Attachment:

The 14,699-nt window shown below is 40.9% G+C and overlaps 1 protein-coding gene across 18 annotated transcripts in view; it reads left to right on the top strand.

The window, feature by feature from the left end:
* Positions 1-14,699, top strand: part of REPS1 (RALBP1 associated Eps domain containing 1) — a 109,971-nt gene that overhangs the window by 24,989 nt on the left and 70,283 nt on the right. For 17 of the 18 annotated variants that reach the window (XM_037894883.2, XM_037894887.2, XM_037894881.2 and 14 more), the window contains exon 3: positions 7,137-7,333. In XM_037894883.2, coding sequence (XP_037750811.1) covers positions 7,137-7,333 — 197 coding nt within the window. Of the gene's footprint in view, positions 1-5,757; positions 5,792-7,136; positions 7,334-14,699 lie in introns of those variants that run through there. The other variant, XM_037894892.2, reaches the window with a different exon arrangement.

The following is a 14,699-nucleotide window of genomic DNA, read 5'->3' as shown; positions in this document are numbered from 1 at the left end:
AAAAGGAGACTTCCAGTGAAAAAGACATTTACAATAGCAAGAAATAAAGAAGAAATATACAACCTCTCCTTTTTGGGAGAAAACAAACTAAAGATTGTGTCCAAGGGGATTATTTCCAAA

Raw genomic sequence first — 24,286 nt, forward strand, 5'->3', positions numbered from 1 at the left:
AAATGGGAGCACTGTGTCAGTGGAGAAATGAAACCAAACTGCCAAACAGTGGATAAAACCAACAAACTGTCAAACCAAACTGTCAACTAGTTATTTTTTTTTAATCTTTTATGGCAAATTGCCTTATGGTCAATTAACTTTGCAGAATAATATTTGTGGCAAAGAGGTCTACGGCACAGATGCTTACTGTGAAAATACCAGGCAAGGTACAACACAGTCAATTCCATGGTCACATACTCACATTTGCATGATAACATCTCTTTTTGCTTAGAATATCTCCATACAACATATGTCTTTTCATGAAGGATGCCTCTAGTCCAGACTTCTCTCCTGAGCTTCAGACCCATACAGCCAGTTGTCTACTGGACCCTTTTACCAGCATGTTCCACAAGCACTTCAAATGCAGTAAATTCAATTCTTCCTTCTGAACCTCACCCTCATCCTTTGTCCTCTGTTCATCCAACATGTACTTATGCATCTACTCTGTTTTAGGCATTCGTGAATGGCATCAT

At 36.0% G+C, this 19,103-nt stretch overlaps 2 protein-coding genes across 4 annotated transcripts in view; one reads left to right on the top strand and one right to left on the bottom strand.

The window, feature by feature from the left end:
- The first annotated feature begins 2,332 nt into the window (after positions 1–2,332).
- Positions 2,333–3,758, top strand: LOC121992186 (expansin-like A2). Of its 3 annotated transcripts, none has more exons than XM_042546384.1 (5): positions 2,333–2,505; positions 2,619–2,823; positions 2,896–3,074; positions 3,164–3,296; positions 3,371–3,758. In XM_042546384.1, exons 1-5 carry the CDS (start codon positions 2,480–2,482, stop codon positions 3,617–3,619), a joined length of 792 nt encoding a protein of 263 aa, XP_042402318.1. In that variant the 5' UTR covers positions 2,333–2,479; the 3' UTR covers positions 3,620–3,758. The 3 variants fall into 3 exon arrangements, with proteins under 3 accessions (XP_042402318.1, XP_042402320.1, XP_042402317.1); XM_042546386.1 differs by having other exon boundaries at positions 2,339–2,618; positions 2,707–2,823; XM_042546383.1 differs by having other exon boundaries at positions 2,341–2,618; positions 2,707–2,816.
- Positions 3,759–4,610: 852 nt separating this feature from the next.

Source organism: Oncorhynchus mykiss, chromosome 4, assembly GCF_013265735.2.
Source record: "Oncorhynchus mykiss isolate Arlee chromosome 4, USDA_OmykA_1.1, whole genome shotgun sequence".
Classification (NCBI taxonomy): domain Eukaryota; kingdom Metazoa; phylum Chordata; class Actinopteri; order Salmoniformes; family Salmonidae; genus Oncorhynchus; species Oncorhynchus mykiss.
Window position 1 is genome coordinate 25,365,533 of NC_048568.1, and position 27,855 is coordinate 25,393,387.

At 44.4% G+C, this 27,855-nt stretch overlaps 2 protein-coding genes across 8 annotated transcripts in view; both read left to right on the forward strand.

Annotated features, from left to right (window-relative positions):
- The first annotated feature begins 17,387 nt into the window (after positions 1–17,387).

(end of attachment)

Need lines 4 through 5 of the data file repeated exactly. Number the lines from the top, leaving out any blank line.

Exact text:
The following is a 14,699-nucleotide window of genomic DNA, read 5'->3' as shown; positions in this document are numbered from 1 at the left end:
AAAAGGAGACTTCCAGTGAAAAAGACATTTACAATAGCAAGAAATAAAGAAGAAATATACAACCTCTCCTTTTTGGGAGAAAACAAACTAAAGATTGTGTCCAAGGGGATTATTTCCAAA